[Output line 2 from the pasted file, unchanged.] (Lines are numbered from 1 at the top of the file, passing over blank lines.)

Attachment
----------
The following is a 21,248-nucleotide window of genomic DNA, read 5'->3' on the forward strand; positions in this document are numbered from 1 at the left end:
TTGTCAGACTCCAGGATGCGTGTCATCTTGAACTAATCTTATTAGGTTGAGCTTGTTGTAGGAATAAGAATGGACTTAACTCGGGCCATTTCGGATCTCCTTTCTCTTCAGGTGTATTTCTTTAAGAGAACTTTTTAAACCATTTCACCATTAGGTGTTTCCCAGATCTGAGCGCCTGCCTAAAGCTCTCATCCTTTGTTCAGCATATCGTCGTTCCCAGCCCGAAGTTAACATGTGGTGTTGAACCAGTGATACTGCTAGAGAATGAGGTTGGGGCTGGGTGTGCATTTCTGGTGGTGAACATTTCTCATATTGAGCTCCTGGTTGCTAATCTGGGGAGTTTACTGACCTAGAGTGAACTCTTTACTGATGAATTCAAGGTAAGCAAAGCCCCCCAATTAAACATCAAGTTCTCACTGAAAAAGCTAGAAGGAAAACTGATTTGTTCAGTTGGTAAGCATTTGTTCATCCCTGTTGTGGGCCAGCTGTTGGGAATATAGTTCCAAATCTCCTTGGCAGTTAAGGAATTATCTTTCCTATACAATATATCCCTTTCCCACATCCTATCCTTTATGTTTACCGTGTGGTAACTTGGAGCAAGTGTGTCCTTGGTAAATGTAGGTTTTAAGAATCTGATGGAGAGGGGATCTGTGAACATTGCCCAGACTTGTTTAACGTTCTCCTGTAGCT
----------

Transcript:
TTGTCAGACTCCAGGATGCGTGTCATCTTGAACTAATCTTATTAGGTTGAGCTTGTTGTAGGAATAAGAATGGACTTAACTCGGGCCATTTCGGATCTCCTTTCTCTTCAGGTGTATTTCTTTAAGAGAACTTTTTAAACCATTTCACCATTAGGTGTTTCCCAGATCTGAGCGCCTGCCTAAAGCTCTCATCCTTTGTTCAGCATATCGTCGTTCCCAGCCCGAAGTTAACATGTGGTGTTGAACCAGTGATACTGCTAGAGAATGAGGTTGGGGCTGGGTGTGCATTTCTGGTGGTGAACATTTCTCATATTGAGCTCCTGGTTGCTAATCTGGGGAGTTTACTGACCTAGAGTGAACTCTTTACTGATGAATTCAAGGTAAGCAAAGCCCCCCAATTAAACATCAAGTTCTCACTGAAAAAGCTAGAAGGAAAACTGATTTGTTCAGTTGGTAAGCATTTGTTCATCCCTGTTGTGGGCCAGCTGTTGGGAATATAGTTCCAAATCTCCTTGGCAGTTAAGGAATTATCTTTCCTATACAATATATCCCTTTCCCACATCCTATCCTTTATGTTTACCGTGTGGTAACTTGGAGCAAGTGTGTCCTTGGTAAATGTAGGTTTTAAGAATCTGATGGAGAGGGGATCTGTGAACATTGCCCAGACTTGTTTAACGTTCTCCTGTAGCT